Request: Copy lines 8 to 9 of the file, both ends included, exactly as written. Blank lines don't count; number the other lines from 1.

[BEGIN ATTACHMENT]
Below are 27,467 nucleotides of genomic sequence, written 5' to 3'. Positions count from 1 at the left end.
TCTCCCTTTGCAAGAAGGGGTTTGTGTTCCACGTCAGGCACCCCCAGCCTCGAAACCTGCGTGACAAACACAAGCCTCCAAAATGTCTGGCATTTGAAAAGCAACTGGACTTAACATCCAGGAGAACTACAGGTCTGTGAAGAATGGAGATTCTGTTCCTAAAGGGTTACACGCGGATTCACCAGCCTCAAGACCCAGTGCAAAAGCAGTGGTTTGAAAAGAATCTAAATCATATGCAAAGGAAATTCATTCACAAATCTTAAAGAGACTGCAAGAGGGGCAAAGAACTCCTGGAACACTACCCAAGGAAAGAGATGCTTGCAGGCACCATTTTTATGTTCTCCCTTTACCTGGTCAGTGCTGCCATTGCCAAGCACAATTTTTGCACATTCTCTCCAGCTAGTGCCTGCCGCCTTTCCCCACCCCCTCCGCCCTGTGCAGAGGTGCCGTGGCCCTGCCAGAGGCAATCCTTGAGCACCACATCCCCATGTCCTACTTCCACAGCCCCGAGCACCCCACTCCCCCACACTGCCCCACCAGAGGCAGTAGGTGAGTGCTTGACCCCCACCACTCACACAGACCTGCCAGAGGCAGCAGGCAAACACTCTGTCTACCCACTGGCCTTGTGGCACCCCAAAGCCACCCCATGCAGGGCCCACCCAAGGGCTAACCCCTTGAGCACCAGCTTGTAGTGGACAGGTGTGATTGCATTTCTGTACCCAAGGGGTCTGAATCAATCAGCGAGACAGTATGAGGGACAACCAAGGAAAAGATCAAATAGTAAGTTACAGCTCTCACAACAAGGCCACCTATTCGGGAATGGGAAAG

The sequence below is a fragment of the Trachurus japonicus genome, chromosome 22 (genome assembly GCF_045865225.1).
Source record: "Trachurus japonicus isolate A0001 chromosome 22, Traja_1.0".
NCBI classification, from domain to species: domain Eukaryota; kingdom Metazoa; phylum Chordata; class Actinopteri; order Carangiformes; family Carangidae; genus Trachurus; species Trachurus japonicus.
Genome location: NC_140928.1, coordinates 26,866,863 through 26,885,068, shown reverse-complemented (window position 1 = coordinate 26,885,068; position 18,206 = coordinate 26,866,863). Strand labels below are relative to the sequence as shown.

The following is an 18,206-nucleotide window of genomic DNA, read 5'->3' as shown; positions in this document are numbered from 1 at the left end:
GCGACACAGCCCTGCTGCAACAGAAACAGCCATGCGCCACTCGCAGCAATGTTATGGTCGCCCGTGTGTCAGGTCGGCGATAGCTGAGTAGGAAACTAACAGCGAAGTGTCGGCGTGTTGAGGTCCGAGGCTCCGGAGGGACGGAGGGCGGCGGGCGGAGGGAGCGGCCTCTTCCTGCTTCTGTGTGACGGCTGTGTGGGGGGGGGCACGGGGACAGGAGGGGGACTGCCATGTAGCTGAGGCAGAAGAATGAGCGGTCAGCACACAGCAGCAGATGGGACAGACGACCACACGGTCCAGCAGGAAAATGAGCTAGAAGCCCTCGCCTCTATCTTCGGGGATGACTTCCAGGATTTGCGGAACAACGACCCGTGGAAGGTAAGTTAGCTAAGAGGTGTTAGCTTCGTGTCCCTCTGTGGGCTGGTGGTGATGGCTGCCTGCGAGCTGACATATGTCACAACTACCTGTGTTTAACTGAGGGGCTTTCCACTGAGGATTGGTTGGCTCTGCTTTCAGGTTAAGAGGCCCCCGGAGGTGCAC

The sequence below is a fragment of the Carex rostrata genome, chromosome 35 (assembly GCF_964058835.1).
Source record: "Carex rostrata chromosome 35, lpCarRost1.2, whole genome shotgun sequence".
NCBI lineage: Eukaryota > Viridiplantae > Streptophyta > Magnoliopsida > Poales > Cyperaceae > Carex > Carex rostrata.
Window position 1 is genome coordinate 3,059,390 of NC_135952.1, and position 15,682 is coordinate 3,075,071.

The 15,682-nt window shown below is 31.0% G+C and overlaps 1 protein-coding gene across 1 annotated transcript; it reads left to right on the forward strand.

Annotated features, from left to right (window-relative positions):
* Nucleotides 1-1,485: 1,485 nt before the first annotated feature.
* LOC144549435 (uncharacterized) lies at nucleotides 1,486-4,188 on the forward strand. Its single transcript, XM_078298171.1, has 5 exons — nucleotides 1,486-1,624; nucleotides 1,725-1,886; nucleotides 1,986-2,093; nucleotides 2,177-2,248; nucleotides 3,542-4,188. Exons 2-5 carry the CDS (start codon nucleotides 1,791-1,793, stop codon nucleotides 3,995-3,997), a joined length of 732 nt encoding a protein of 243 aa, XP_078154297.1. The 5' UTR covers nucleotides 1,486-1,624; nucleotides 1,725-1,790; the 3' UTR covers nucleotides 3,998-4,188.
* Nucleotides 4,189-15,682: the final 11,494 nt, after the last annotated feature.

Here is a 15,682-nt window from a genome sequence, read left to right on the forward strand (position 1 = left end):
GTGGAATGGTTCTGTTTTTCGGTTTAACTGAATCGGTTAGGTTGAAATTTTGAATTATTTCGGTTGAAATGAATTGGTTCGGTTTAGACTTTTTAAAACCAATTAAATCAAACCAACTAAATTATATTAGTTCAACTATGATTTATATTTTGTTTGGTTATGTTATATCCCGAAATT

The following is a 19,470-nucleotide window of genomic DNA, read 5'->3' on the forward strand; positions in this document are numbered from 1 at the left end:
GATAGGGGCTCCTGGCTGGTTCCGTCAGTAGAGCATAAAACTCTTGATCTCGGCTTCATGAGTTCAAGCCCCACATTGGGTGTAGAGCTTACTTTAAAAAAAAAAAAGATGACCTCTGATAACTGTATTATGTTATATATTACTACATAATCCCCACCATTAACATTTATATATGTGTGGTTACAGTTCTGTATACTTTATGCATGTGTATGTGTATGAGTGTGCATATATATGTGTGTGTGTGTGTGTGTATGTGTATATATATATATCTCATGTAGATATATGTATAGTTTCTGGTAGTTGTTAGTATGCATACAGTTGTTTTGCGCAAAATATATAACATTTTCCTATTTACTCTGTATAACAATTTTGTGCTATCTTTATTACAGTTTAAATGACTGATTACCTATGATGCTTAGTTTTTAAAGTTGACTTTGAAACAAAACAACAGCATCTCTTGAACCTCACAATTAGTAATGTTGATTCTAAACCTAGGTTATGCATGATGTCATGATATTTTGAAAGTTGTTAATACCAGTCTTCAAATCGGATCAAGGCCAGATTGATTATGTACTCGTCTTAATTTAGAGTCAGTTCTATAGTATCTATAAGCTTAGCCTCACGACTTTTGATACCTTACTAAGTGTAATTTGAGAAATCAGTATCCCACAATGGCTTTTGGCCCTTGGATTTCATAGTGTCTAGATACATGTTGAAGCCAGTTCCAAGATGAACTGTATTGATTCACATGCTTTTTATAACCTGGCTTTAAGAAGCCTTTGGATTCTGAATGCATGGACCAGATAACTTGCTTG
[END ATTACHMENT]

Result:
GCGACACAGCCCTGCTGCAACAGAAACAGCCATGCGCCACTCGCAGCAATGTTATGGTCGCCCGTGTGTCAGGTCGGCGATAGCTGAGTAGGAAACTAACAGCGAAGTGTCGGCGTGTTGAGGTCCGAGGCTCCGGAGGGACGGAGGGCGGCGGGCGGAGGGAGCGGCCTCTTCCTGCTTCTGTGTGACGGCTGTGTGGGGGGGGGCACGGGGACAGGAGGGGGACTGCCATGTAGCTGAGGCAGAAGAATGAGCGGTCAGCACACAGCAGCAGATGGGACAGACGACCACACGGTCCAGCAGGAAAATGAGCTAGAAGCCCTCGCCTCTATCTTCGGGGATGACTTCCAGGATTTGCGGAACAACGACCCGTGGAAGGTAAGTTAGCTAAGAGGTGTTAGCTTCGTGTCCCTCTGTGGGCTGGTGGTGATGGCTGCCTGCGAGCTGACATATGTCACAACTACCTGTGTTTAACTGAGGGGCTTTCCACTGAGGATTGGTTGGCTCTGCTTTCAGGTTAAGAGGCCCCCGGAGGTGCAC

The sequence below is a fragment of the Carex rostrata genome, chromosome 35 (assembly GCF_964058835.1).